While variables besides prey size will also influence prey preference at a local scale (e.g. climate and vegetation; prey age, sex, defense mechanisms and palatability), broad-scale models such as those presented here provide robust departure points against which hypotheses regarding predator-prey interactions at a finer scale can be formulated (e.g. , ). Similarly, while predator sex and hunting group size can also influence prey preferences , consistent with the objectives of the published prey weight ranges that we refined, we investigated carnivore diet from a population perspective whereby a population at each site contains both sexes and all hunting group compositions. We therefore expect our results to reflect the mean hunting group size across sites and the mean between sexes. Finally, it is important to interpret prey preferences of a single predator within the context of the large carnivore guild, since competition between predators can be an important determinant of prey preference . This study provides insights into broad-scale trends in prey preferences, and does not account explicitly for intra-guild competition in the model. Since the majority of studies utilized in this analysis were from areas comprising complete or near-complete carnivore guilds, care must be taken when extrapolating the results of this study to areas lacking intact large carnivore guilds. As such, these broad scale preference ranges can be used as a departure point from which to test predictions regarding competitive interactions between the five large predators, with further refinements made to our understanding of preference as additional studies are conducted.
Preferred prey are likely to be those that a predator has evolved to optimally hunt . However, when preferred prey occur at densities insufficient for optimal hunting, “prey switching” will occur whereby the predator will also kill other prey which it has not evolved to preferentially prey upon . This is evident by the significantly greater proportion of each carnivore’s diet falling within the accessible prey weight range than within the preferred prey weight range, suggesting secondary prey constitutes an important part of each large carnivore’s diet. By determining both preferred and relatively killed prey species, this secondary prey is accounted for.
By additionally determining which prey are consistently avoided, this study quantified the upper prey mass threshold, above which the cost of prey capture outweighs the benefit of consuming these large-bodied prey species, thus making them generally inaccessible to the predator. Of the five large African carnivores, only spotted hyaena did not display this avoidance for prey above a certain mass-threshold. Spotted hyaena are known to scavenge, and therefore may consume prey larger than that which they could physically capture , . As the spotted hyaena diet data used in this study were obtained from studies including scat analyses , scavenged prey will be included in diet descriptions and this most likely explains the spotted hyaena’s lack of avoidance of large-bodied prey. Given the shortage of spotted hyaena kill and prey abundance data available (21 studies amounting to 30 prey species), we were unable to exclude studies that utilized scats as the means of diet determination, in order to ensure a sufficient prey species sample size (Table 1). Carcasses available for scavenging will generally be those large enough not to be rapidly and entirely consumed by other carnivores. While scat studies were also used in the diet analysis of leopard , the leopard’s avoidance of prey weighing above 45 kg suggests that scavenging of larger animals is not influencing the preference findings for leopard, perhaps because leopard do not scavenge as regularly as spotted hyaena , .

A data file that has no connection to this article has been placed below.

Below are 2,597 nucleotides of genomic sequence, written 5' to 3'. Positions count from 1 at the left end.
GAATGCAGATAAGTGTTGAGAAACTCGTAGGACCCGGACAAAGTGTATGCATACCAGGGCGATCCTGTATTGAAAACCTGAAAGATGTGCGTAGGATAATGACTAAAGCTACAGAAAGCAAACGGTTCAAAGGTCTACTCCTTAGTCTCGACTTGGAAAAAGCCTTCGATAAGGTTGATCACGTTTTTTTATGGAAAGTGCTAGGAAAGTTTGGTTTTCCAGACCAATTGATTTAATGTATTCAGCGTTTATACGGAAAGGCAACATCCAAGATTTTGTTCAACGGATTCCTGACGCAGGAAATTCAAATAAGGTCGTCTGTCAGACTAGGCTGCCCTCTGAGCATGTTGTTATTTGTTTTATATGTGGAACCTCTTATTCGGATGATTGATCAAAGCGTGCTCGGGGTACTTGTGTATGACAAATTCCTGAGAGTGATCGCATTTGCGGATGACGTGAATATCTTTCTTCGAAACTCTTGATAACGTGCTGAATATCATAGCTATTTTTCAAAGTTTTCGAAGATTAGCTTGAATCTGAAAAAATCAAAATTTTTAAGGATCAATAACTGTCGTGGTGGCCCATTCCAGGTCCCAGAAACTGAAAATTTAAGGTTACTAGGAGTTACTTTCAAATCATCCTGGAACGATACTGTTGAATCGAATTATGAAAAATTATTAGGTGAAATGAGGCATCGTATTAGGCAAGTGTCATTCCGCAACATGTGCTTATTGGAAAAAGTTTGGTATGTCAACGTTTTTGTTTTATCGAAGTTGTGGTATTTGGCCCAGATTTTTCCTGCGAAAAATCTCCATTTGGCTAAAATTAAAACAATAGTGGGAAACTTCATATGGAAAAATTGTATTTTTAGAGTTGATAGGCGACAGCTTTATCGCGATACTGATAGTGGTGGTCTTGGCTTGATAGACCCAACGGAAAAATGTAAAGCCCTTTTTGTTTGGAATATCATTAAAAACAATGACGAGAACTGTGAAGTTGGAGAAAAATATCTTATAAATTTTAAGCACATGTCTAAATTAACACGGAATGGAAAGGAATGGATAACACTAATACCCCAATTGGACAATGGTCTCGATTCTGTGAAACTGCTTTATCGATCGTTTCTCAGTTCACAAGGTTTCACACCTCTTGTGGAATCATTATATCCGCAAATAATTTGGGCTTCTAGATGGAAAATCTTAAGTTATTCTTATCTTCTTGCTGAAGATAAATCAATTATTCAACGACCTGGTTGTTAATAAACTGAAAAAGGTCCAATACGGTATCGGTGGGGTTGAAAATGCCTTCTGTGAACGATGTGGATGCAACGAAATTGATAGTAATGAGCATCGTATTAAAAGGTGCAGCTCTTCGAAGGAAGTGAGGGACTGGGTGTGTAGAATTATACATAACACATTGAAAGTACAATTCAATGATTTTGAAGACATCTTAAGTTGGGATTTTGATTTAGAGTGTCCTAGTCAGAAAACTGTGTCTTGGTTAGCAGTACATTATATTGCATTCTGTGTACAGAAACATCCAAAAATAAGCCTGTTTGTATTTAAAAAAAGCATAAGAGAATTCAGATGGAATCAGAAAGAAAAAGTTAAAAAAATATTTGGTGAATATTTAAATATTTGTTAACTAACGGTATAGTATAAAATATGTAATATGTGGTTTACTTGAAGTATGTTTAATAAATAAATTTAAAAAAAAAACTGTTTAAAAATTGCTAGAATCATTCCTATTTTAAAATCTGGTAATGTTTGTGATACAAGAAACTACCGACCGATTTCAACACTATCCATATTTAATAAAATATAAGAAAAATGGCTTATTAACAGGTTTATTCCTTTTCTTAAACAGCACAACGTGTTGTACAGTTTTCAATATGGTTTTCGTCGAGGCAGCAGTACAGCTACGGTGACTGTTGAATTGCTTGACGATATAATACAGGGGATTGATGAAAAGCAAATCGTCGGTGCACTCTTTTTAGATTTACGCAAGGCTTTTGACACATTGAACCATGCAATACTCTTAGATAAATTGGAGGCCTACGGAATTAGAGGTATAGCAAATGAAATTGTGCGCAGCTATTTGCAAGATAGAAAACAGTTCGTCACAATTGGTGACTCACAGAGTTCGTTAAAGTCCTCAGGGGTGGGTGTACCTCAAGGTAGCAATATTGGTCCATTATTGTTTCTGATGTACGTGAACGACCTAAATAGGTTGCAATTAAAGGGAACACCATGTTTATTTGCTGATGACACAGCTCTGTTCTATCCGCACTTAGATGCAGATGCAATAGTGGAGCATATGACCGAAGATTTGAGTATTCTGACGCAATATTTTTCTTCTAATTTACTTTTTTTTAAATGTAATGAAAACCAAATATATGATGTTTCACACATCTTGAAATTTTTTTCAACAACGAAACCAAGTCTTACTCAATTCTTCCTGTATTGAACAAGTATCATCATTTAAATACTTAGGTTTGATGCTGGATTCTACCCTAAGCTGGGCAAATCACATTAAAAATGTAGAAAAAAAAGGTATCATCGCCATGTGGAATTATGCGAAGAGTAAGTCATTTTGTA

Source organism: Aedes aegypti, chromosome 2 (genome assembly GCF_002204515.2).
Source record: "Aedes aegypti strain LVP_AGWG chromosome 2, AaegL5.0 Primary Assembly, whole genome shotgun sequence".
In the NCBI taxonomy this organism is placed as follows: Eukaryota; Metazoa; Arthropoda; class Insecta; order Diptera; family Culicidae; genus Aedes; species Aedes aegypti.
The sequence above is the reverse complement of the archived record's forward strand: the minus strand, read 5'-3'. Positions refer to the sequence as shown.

While lion, cheetah and wild dog kill data did not include scat analyses, observation data can also include scavenged prey in instances where data are from observations of carnivores on a kill, as opposed to making a kill. This is unlikely to be an issue for the prey weight preference findings of cheetah and wild dog, who rarely scavenge , , but scavenging has been noted to comprise a proportion of the diet of lion in East Africa (16% of the diet according to ; see also , ). Considering that the majority of the lion kill data used in this study were from southern Africa, where scavenged prey is a minor component of lion diet , , scavenged prey are unlikely to be having a significant influence on the lion prey preference findings.
This study further quantified the lower prey mass-thresholds for each large carnivore, below which the energetic costs of seeking out and killing prey outweigh the energetic benefits of consuming these small-bodied individuals, resulting in prey below this threshold being consistently avoided. Such a threshold was evident for all carnivores except leopard, who hunt prey as small as birds and rodents . The leopard’s stalking, solitary and highly adaptable hunting behaviour  therefore allows small prey to be an energetically viable hunting option. This is in contrast to predators who live and hunt, at least some of the time, in groups (e.g. lion, spotted hyaena, wild dog and male cheetah), and therefore display increased collective energy requirements which necessitate predation on larger prey , , , . The solitary nature of leopard may also explain why this carnivore has the narrowest accessible prey weight range of the large African carnivores, despite having a similar body mass to cheetah and a larger body mass than wild dog . Cursorial predators (e.g. cheetah and wild dog) rely on speed/stamina, as opposed to stealth to hunt and therefore may not be efficient at hunting very small animals whose anti-predator response is dependent on their ability to detect a predator before it detects them . While this is supported for wild dog in the Kruger National Park, where steenbok flight frequently failed to elicit chases from wild dog , exceptions can arise when small prey occur in high densities which increase encounter rate and thus reduce the effort of actively pursuing small prey (e.g. ).